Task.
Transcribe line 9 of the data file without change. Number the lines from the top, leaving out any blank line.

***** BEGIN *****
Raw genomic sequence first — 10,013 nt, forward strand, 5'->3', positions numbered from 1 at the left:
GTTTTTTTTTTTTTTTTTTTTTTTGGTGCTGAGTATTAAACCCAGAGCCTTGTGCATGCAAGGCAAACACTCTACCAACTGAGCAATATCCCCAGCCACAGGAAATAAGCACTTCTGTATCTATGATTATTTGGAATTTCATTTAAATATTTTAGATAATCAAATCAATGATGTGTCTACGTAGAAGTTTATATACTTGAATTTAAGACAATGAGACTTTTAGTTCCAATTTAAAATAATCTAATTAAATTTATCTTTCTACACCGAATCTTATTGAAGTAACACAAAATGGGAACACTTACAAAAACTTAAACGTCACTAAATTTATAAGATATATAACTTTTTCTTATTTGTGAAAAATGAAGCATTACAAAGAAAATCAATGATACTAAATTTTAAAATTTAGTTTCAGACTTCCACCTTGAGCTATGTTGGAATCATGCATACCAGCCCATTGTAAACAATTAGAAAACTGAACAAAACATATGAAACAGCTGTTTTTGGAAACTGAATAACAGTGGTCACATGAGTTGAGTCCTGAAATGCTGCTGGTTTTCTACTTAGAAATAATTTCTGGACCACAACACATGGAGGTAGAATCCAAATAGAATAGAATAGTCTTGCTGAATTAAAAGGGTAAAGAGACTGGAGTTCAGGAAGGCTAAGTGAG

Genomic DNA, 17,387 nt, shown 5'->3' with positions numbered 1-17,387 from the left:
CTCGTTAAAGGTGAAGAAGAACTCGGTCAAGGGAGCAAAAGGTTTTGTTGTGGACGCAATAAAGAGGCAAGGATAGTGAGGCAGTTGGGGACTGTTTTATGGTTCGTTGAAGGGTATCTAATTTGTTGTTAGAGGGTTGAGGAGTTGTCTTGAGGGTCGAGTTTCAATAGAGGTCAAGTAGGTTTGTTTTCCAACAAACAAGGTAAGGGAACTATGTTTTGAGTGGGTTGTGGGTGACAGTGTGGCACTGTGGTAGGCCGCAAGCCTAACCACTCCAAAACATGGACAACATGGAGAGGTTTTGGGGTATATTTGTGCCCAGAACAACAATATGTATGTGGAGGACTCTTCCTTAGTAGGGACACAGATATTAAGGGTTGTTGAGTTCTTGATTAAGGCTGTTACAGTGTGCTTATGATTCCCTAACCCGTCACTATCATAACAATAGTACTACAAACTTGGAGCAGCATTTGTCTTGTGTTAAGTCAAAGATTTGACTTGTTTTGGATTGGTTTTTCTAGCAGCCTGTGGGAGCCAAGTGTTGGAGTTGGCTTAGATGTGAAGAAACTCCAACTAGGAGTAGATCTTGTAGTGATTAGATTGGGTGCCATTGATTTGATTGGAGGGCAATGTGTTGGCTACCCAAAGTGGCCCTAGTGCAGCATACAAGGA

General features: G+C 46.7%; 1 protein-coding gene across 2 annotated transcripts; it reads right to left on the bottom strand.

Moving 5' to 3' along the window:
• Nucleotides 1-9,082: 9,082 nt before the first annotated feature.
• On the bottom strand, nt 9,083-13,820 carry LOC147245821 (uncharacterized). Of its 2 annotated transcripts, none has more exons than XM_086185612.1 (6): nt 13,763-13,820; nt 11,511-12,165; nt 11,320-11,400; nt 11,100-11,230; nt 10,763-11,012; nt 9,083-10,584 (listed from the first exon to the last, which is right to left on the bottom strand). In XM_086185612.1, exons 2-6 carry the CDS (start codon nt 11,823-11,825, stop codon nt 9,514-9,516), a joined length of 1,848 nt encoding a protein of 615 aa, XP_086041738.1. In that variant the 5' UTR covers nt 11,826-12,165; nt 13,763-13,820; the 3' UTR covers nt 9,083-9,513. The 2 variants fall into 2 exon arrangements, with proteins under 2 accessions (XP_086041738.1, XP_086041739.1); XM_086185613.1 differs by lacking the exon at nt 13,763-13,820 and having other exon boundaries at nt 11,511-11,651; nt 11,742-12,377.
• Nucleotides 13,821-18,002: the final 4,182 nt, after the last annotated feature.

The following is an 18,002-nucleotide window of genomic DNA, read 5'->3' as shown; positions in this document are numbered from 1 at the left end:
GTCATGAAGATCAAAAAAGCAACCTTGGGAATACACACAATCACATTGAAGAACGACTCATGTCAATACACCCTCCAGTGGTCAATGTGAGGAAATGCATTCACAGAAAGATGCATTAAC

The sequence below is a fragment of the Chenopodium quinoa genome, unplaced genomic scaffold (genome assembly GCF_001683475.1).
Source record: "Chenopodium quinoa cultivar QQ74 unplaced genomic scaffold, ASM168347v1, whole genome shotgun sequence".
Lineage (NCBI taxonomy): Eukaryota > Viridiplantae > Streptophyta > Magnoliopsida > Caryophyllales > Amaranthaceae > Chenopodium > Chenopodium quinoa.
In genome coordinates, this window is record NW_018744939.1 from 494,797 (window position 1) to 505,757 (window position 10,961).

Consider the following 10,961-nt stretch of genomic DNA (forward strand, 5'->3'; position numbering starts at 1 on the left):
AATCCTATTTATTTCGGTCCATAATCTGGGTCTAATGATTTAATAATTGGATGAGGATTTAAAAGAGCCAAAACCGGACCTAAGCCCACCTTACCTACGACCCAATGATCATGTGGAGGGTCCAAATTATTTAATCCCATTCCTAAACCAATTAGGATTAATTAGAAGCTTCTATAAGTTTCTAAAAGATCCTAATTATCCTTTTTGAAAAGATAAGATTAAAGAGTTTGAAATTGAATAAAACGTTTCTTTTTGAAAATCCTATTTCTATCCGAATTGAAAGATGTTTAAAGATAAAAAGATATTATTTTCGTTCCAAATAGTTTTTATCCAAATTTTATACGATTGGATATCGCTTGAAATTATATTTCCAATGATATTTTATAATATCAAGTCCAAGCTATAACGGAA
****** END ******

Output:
• Nucleotides 13,821-18,002: the final 4,182 nt, after the last annotated feature.